Both parties are captive to monied interests, media cheerleaders, and technological wizardry. Both are beneficiaries of doing nothing much. Whether flooding the zone with ads or draining individual bank accounts with ersatz movement enthusiasms, they prosper regardless of outcomes.
The reality is that both parties are broken, shells of their former selves, re-formed in the image of a new patronage that only major monied relationships can buy. As a set of self-appointed mediating institutions, they are tin soldiers for the common good and institutional breeding grounds for ongoing gridlock.
None of this would matter if it all comes down simply to games people play for power and money. But it doesn’t. The consequences are life threatening.
Both parties have concluded that it is better to simulate or manipulate a “movement” than it is to struggle with the real time challenges of making communities better places to live, the world safer, and individual lives happier and healthier. Most voters believe the nation’s leaders and networked elites have ignored their interests. More and deeper disappointment looms.
Little has been made of President Obama’s inability to deliver on a central campaign message of 2008 - Not Red or Blue America but the United States of America. “One America” as a promise failed. If a healthier, more robust civic life is the standard by which the Obama presidency is judged, his administration has fallen short.
Jason Horowitz reported in the NY Times that the Obama effect inspired few to seek public office. On April 13, 2014 he wrote: “For all the talk about the movement that elected Mr. Obama, the more notable movement of Obama supporters has been away from politics. It appears that few of the young people who voted for him, and even fewer Obama campaign and administration operatives, have decided to run for office. Far more have joined the high-paid consultant ranks.”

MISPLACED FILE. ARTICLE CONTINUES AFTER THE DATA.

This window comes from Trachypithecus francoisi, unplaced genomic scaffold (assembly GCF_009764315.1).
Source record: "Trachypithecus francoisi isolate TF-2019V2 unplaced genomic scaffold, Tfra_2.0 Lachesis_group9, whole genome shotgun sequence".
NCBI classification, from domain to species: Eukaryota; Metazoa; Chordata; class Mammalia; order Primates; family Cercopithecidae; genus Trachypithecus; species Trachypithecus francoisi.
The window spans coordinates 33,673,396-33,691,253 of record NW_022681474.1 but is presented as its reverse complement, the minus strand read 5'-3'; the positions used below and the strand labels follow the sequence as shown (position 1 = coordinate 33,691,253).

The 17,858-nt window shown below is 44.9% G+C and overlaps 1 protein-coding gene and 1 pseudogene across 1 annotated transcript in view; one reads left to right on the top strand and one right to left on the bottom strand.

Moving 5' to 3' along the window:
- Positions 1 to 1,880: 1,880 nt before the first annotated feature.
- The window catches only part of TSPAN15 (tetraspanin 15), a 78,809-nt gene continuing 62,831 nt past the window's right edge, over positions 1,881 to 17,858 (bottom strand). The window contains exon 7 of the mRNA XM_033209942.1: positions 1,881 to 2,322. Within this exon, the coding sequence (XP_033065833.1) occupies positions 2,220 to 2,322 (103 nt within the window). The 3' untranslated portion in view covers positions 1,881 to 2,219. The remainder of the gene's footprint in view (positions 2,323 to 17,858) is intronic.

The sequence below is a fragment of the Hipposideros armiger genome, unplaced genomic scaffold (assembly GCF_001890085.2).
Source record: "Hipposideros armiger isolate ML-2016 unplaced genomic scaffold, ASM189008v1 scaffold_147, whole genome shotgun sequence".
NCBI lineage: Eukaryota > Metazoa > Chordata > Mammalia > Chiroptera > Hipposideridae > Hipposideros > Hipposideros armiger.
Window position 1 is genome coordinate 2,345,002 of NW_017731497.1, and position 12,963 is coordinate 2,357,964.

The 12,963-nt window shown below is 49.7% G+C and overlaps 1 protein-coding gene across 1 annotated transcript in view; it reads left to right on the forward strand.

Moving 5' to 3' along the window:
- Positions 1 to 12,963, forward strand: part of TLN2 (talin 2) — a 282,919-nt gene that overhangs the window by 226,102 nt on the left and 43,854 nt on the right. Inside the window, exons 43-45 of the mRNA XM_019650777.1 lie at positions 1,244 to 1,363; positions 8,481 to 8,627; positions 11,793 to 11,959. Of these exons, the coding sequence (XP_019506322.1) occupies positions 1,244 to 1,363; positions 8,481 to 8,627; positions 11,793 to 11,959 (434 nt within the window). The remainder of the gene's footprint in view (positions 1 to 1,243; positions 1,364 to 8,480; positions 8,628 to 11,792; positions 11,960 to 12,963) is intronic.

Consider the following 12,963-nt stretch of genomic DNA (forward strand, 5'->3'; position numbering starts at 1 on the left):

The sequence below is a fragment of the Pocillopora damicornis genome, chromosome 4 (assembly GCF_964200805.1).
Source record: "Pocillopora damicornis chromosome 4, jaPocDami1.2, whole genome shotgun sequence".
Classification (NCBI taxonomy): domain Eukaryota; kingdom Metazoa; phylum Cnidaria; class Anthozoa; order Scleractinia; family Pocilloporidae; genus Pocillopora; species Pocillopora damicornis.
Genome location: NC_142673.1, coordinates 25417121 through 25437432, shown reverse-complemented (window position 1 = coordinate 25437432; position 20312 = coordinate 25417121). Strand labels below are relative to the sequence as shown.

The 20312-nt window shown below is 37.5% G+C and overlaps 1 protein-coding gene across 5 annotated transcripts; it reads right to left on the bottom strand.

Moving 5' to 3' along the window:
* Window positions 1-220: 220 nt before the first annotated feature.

Far from advancing local community engagement in civic affairs, the President pivoted away from “citizen organizing” while abandoning, or being forced to abandon, his One America thematic. As a consequence, what ails the body politic remains unaddressed as the President’s second term comes to a close.
As of now I see no evidence that either Hillary Clinton or Donald Trump has either the will or skill to successfully confront the continued erosion of democratic habits and practices.
In November, the temptation of the pundit class will be to exhale with relief that the nation did not humiliate itself by electing a person who is nothing more than a punk in his public and private spheres. Likely left unexplored will be the disturbing truth that the Trump phenomenon is NOT an aberration but yet another expression of the erosion of responsible mediating institutions – religious, civic, labor, business – and the emergence of untethered, but endlessly wealthy, movements of monied interests that see the presidency as a way to insulate themselves from any accountability to the larger population or any responsibility for the well-being of the nation as a whole.
If rebuilding the institutional fabric of a healthy public life is central to the national interest, what the next President of the United States does is important but more important and ultimately more hopeful is the work of ordinary citizens in reweaving the fabric of the communities in which they live.